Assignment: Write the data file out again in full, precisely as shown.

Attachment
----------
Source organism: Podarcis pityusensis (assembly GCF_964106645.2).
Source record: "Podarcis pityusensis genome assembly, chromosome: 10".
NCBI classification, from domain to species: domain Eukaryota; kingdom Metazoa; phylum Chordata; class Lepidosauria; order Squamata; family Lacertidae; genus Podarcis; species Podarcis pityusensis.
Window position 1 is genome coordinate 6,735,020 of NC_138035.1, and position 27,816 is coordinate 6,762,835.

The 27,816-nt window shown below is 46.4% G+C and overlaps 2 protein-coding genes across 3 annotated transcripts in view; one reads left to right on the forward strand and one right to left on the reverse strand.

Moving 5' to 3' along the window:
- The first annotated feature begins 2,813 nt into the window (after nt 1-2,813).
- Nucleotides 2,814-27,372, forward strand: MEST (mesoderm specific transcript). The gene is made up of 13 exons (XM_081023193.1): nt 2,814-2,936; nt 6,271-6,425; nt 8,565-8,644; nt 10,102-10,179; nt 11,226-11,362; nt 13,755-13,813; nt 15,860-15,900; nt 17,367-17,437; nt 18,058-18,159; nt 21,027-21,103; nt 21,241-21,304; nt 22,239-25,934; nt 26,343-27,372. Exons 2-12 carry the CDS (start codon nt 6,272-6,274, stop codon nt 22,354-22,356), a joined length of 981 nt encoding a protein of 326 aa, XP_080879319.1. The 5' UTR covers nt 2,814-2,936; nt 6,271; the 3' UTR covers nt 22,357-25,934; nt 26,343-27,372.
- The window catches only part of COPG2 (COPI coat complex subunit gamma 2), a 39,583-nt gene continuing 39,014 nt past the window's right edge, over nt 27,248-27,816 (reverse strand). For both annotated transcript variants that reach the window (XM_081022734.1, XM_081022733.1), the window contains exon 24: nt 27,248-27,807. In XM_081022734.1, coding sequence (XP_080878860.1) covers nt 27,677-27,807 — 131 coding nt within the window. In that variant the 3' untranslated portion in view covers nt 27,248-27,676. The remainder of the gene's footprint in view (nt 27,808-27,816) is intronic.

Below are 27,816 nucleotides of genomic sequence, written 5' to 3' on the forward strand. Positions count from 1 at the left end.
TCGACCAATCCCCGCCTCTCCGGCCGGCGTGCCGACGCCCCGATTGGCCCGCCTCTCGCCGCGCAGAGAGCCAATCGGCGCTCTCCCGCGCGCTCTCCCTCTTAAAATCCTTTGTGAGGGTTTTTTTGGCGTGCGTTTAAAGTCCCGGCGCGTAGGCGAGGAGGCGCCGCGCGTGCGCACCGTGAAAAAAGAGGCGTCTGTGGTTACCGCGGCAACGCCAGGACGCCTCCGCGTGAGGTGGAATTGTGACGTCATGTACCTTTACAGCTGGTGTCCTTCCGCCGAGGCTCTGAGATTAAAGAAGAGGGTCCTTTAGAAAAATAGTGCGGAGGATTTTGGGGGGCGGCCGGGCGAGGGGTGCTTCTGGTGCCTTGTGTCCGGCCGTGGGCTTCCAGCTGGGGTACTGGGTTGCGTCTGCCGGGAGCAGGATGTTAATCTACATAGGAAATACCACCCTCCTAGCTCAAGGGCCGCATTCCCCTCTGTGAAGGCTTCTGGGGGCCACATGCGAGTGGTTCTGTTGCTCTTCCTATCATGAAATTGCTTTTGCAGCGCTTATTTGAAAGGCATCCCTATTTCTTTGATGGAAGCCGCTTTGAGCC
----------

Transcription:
Source organism: Podarcis pityusensis (assembly GCF_964106645.2).
Source record: "Podarcis pityusensis genome assembly, chromosome: 10".
NCBI classification, from domain to species: domain Eukaryota; kingdom Metazoa; phylum Chordata; class Lepidosauria; order Squamata; family Lacertidae; genus Podarcis; species Podarcis pityusensis.
Window position 1 is genome coordinate 6,735,020 of NC_138035.1, and position 27,816 is coordinate 6,762,835.

The 27,816-nt window shown below is 46.4% G+C and overlaps 2 protein-coding genes across 3 annotated transcripts in view; one reads left to right on the forward strand and one right to left on the reverse strand.

Moving 5' to 3' along the window:
- The first annotated feature begins 2,813 nt into the window (after nt 1-2,813).
- Nucleotides 2,814-27,372, forward strand: MEST (mesoderm specific transcript). The gene is made up of 13 exons (XM_081023193.1): nt 2,814-2,936; nt 6,271-6,425; nt 8,565-8,644; nt 10,102-10,179; nt 11,226-11,362; nt 13,755-13,813; nt 15,860-15,900; nt 17,367-17,437; nt 18,058-18,159; nt 21,027-21,103; nt 21,241-21,304; nt 22,239-25,934; nt 26,343-27,372. Exons 2-12 carry the CDS (start codon nt 6,272-6,274, stop codon nt 22,354-22,356), a joined length of 981 nt encoding a protein of 326 aa, XP_080879319.1. The 5' UTR covers nt 2,814-2,936; nt 6,271; the 3' UTR covers nt 22,357-25,934; nt 26,343-27,372.
- The window catches only part of COPG2 (COPI coat complex subunit gamma 2), a 39,583-nt gene continuing 39,014 nt past the window's right edge, over nt 27,248-27,816 (reverse strand). For both annotated transcript variants that reach the window (XM_081022734.1, XM_081022733.1), the window contains exon 24: nt 27,248-27,807. In XM_081022734.1, coding sequence (XP_080878860.1) covers nt 27,677-27,807 — 131 coding nt within the window. In that variant the 3' untranslated portion in view covers nt 27,248-27,676. The remainder of the gene's footprint in view (nt 27,808-27,816) is intronic.

Below are 27,816 nucleotides of genomic sequence, written 5' to 3' on the forward strand. Positions count from 1 at the left end.
TCGACCAATCCCCGCCTCTCCGGCCGGCGTGCCGACGCCCCGATTGGCCCGCCTCTCGCCGCGCAGAGAGCCAATCGGCGCTCTCCCGCGCGCTCTCCCTCTTAAAATCCTTTGTGAGGGTTTTTTTGGCGTGCGTTTAAAGTCCCGGCGCGTAGGCGAGGAGGCGCCGCGCGTGCGCACCGTGAAAAAAGAGGCGTCTGTGGTTACCGCGGCAACGCCAGGACGCCTCCGCGTGAGGTGGAATTGTGACGTCATGTACCTTTACAGCTGGTGTCCTTCCGCCGAGGCTCTGAGATTAAAGAAGAGGGTCCTTTAGAAAAATAGTGCGGAGGATTTTGGGGGGCGGCCGGGCGAGGGGTGCTTCTGGTGCCTTGTGTCCGGCCGTGGGCTTCCAGCTGGGGTACTGGGTTGCGTCTGCCGGGAGCAGGATGTTAATCTACATAGGAAATACCACCCTCCTAGCTCAAGGGCCGCATTCCCCTCTGTGAAGGCTTCTGGGGGCCACATGCGAGTGGTTCTGTTGCTCTTCCTATCATGAAATTGCTTTTGCAGCGCTTATTTGAAAGGCATCCCTATTTCTTTGATGGAAGCCGCTTTGAGCC